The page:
Melissa Rose Ponce De Leon, a 19-year-old bartender from the Bronx, had just gone shopping. When she got home she sat in her tiny peach-colored room, leaned into her Web cam and held up her swag: a few MAC lipsticks, a glittery black V-neck top, a snake bracelet and a new pair of Ugg boots.
“If you follow me on Twitter, you know I was Twittering about my dilemma,” she said earnestly to her audience. “Should I get the gray or should I get the black?” She held up a pair of black Uggs. Mystery solved.
This is a haul video, a phenomenon that has been sweeping YouTube for more than a year in which women, most of them young, methodically share their fashion and beauty purchases. The videos are the virtual equivalent of watching a girlfriend show off her finds after a shopping trip. And, in a recession, they fulfill a voyeuristic thrill: seeing how other people spend money.
Haul videos have also turned into a lucrative enterprise for some. Ms. Ponce De Leon, for instance, earns $1,000 a month through YouTube’s “partners” program, which gives members a share of the profits from advertisements that appear with their videos. Some haulers receive money from the companies whose products they review — usually in disclosed, sponsored posts, but sometimes under the table.
Haulers with corporate sponsors sometimes host contests, giving away products as a way to attract new subscribers. Sometimes the women are paid a commission: April Athena of Los Angeles, for example, says she earns a 15 percent commission from a hair care company, Flat Iron Experts, on sales generated by her product reviews.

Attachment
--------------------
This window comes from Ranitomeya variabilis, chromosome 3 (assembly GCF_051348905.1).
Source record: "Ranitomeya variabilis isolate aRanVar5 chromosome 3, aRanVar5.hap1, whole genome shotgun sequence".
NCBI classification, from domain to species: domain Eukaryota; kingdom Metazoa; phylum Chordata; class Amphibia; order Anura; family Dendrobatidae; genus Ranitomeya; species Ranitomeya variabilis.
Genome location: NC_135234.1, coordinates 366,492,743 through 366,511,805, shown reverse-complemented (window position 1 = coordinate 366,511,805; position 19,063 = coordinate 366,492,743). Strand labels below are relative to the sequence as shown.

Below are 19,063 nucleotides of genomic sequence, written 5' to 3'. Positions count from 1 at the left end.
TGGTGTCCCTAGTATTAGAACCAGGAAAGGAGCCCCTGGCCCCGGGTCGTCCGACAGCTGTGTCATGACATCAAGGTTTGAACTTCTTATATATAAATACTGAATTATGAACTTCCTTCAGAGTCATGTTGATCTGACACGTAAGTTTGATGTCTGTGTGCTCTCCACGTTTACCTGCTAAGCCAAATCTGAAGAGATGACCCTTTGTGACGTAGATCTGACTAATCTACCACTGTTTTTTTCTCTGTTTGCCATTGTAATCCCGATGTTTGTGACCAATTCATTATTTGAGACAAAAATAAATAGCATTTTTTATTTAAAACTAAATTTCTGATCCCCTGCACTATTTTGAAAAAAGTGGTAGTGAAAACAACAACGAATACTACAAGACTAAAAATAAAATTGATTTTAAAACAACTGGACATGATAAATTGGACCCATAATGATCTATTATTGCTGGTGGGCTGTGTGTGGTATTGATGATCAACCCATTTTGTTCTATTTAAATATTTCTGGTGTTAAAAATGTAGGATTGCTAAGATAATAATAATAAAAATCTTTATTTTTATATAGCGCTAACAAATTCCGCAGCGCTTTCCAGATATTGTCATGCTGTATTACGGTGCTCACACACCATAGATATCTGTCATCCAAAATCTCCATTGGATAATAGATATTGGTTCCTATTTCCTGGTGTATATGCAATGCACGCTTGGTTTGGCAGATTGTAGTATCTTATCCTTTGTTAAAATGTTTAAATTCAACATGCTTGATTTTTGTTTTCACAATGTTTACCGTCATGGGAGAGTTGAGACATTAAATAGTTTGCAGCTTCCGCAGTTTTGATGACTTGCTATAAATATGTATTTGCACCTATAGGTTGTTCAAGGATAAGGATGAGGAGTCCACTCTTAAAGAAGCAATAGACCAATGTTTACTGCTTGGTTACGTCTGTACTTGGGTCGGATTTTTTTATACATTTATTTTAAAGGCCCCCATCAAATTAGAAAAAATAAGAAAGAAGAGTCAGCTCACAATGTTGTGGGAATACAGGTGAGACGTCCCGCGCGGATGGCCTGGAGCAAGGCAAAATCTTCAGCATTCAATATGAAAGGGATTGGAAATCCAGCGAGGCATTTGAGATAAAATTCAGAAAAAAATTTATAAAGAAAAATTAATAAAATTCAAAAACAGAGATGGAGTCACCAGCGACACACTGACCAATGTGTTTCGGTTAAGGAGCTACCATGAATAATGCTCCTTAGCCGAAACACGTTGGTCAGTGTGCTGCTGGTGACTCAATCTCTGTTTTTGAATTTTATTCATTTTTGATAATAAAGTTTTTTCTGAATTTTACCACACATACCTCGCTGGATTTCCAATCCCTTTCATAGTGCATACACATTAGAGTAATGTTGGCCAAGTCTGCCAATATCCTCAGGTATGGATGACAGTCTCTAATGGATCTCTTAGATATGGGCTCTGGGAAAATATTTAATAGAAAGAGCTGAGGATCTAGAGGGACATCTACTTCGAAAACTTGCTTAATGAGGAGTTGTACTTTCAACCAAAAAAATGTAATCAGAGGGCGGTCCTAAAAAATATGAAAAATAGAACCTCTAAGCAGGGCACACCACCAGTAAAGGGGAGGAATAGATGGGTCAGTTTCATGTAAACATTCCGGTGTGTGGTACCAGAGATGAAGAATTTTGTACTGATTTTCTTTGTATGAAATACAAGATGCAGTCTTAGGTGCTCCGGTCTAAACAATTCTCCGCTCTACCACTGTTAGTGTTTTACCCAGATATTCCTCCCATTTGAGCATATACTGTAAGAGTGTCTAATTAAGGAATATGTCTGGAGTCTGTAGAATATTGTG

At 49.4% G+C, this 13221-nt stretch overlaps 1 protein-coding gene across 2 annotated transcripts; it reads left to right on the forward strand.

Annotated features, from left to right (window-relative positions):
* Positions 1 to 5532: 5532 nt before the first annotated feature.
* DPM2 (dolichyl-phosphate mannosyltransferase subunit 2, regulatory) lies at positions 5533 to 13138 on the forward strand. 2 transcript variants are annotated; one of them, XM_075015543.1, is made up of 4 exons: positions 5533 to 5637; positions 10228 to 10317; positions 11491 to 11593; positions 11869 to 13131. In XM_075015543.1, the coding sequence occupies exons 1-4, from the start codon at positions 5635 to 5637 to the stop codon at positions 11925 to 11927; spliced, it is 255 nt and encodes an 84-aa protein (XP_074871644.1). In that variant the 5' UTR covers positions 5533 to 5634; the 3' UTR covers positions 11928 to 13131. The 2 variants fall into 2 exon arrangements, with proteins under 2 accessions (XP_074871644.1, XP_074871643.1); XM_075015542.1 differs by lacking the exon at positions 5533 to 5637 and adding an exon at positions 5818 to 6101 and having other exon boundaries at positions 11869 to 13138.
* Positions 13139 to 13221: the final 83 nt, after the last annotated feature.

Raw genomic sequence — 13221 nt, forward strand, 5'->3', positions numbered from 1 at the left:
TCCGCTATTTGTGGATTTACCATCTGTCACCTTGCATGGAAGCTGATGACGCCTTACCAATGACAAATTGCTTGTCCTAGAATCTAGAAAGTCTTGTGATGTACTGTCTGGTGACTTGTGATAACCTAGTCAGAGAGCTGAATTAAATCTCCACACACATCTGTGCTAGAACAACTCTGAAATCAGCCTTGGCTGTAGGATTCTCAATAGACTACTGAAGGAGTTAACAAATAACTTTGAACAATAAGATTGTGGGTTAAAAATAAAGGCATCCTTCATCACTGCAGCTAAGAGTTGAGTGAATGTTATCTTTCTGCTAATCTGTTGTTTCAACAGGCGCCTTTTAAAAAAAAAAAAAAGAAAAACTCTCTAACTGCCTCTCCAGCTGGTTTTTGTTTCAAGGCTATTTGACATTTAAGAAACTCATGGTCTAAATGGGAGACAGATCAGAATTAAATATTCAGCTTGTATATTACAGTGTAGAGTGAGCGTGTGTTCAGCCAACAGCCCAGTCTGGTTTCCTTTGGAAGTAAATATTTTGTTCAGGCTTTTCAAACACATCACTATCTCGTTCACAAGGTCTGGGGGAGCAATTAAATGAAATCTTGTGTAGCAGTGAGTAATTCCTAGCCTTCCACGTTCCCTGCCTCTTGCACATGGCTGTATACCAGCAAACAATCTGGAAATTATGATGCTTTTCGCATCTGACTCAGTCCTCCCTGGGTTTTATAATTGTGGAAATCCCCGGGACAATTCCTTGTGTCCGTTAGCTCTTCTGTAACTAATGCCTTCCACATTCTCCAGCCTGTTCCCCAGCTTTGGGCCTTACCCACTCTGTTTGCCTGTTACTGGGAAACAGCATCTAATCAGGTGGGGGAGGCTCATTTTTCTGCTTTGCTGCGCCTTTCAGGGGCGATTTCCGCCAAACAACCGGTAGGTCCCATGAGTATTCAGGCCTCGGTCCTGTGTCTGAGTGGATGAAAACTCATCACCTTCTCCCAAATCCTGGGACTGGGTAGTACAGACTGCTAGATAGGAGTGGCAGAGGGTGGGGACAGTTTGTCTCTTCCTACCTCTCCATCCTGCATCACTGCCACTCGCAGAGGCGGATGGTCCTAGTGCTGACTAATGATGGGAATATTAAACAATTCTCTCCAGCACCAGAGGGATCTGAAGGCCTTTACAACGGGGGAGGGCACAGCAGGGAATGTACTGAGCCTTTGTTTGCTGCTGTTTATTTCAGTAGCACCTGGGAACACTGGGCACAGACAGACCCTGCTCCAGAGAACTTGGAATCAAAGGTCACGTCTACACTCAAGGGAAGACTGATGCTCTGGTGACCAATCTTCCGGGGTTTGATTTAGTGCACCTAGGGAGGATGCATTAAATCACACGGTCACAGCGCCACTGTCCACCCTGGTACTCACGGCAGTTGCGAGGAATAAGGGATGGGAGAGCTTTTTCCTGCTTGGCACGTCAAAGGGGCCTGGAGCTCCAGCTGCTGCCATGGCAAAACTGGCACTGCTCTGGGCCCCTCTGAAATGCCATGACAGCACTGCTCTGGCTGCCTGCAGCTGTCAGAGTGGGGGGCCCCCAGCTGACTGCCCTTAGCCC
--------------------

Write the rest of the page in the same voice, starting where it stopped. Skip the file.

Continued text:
“We talk about a product, and then we give a link to the Web site,” Ms. Athena said. She makes less than $100 a month because her subscriber base is low, she said, “but a lot of those girls probably have 50,000 and make a couple of thousand a month doing that.”
The amount of money a hauler makes “depends on how many views you have,” said Margaret Healy, manager of strategic partnerships for YouTube. “The more monetizable views you have, the more money you are going to make, bottom line.”
Under Federal Trade Commission guidelines that took effect in December 2008, haulers must disclose if they received free products. But many of them don’t know this. “The companies should be telling the girls that they need to say that they got it for free, “ said Mary Engle, an F.T.C. spokeswoman. And the commercialization of hauling has hit some other stumbling blocks.
Teresa Ulrich, a hairdresser in Vancouver, British Columbia, was surprised when a small clothing company called Hot Miami Styles sent her an e-mail message asking that the review of the free clothes they had sent her be “positive.” Undaunted, she filmed an honest assessment. In her video she held up an awkwardly shaped blue item that was supposed to be a dress. “It’s so beyond bad, it’s bad, bad, bad,” she said. “It’s car-wash bad — as in, I’ll wash my car with it.”
After the video had been posted for only a few hours and viewed 5,000 times, the company e-mailed Ms. Ulrich, pressuring her to take it down, claiming two employees were fired because of the “drop in sales.” She refused. At 29, Ms. Ulrich says that she is less impressionable than most younger haulers. “I feel like it’s the integrity of the person, really,” she said. “I feel like when people get stuff for free, they lie.”